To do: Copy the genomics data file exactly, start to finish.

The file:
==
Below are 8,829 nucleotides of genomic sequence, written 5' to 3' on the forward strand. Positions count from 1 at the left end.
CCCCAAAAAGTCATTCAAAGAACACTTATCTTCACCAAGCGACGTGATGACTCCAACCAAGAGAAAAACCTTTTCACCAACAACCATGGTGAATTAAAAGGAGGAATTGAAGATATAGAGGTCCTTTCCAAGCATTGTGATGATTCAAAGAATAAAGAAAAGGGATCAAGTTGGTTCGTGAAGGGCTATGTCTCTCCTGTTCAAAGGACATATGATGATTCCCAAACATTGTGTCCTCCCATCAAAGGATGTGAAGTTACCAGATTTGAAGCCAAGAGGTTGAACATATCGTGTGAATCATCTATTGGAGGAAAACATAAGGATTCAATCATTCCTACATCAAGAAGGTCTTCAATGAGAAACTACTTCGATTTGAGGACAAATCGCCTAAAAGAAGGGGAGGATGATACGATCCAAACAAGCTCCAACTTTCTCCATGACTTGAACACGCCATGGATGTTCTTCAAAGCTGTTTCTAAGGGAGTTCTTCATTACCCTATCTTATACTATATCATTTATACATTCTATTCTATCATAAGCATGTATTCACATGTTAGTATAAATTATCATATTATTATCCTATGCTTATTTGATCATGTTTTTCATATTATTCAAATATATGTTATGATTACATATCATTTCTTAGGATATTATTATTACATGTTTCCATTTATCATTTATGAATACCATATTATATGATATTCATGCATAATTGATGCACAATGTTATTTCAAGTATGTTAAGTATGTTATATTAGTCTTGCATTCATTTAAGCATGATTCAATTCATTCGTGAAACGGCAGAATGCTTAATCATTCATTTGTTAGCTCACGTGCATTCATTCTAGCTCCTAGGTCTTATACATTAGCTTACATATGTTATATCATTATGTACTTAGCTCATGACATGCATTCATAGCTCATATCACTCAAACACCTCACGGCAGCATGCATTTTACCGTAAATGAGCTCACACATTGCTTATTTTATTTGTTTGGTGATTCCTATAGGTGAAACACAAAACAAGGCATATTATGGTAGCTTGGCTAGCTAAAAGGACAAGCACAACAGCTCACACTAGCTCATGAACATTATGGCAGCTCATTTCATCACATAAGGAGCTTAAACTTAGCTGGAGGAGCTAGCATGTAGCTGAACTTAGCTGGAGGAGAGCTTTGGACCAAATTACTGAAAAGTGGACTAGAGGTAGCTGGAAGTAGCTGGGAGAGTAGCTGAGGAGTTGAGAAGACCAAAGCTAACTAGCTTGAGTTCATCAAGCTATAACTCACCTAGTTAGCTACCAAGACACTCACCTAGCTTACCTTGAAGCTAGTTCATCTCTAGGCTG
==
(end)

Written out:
Below are 8,829 nucleotides of genomic sequence, written 5' to 3' on the forward strand. Positions count from 1 at the left end.
CCCCAAAAAGTCATTCAAAGAACACTTATCTTCACCAAGCGACGTGATGACTCCAACCAAGAGAAAAACCTTTTCACCAACAACCATGGTGAATTAAAAGGAGGAATTGAAGATATAGAGGTCCTTTCCAAGCATTGTGATGATTCAAAGAATAAAGAAAAGGGATCAAGTTGGTTCGTGAAGGGCTATGTCTCTCCTGTTCAAAGGACATATGATGATTCCCAAACATTGTGTCCTCCCATCAAAGGATGTGAAGTTACCAGATTTGAAGCCAAGAGGTTGAACATATCGTGTGAATCATCTATTGGAGGAAAACATAAGGATTCAATCATTCCTACATCAAGAAGGTCTTCAATGAGAAACTACTTCGATTTGAGGACAAATCGCCTAAAAGAAGGGGAGGATGATACGATCCAAACAAGCTCCAACTTTCTCCATGACTTGAACACGCCATGGATGTTCTTCAAAGCTGTTTCTAAGGGAGTTCTTCATTACCCTATCTTATACTATATCATTTATACATTCTATTCTATCATAAGCATGTATTCACATGTTAGTATAAATTATCATATTATTATCCTATGCTTATTTGATCATGTTTTTCATATTATTCAAATATATGTTATGATTACATATCATTTCTTAGGATATTATTATTACATGTTTCCATTTATCATTTATGAATACCATATTATATGATATTCATGCATAATTGATGCACAATGTTATTTCAAGTATGTTAAGTATGTTATATTAGTCTTGCATTCATTTAAGCATGATTCAATTCATTCGTGAAACGGCAGAATGCTTAATCATTCATTTGTTAGCTCACGTGCATTCATTCTAGCTCCTAGGTCTTATACATTAGCTTACATATGTTATATCATTATGTACTTAGCTCATGACATGCATTCATAGCTCATATCACTCAAACACCTCACGGCAGCATGCATTTTACCGTAAATGAGCTCACACATTGCTTATTTTATTTGTTTGGTGATTCCTATAGGTGAAACACAAAACAAGGCATATTATGGTAGCTTGGCTAGCTAAAAGGACAAGCACAACAGCTCACACTAGCTCATGAACATTATGGCAGCTCATTTCATCACATAAGGAGCTTAAACTTAGCTGGAGGAGCTAGCATGTAGCTGAACTTAGCTGGAGGAGAGCTTTGGACCAAATTACTGAAAAGTGGACTAGAGGTAGCTGGAAGTAGCTGGGAGAGTAGCTGAGGAGTTGAGAAGACCAAAGCTAACTAGCTTGAGTTCATCAAGCTATAACTCACCTAGTTAGCTACCAAGACACTCACCTAGCTTACCTTGAAGCTAGTTCATCTCTAGGCTG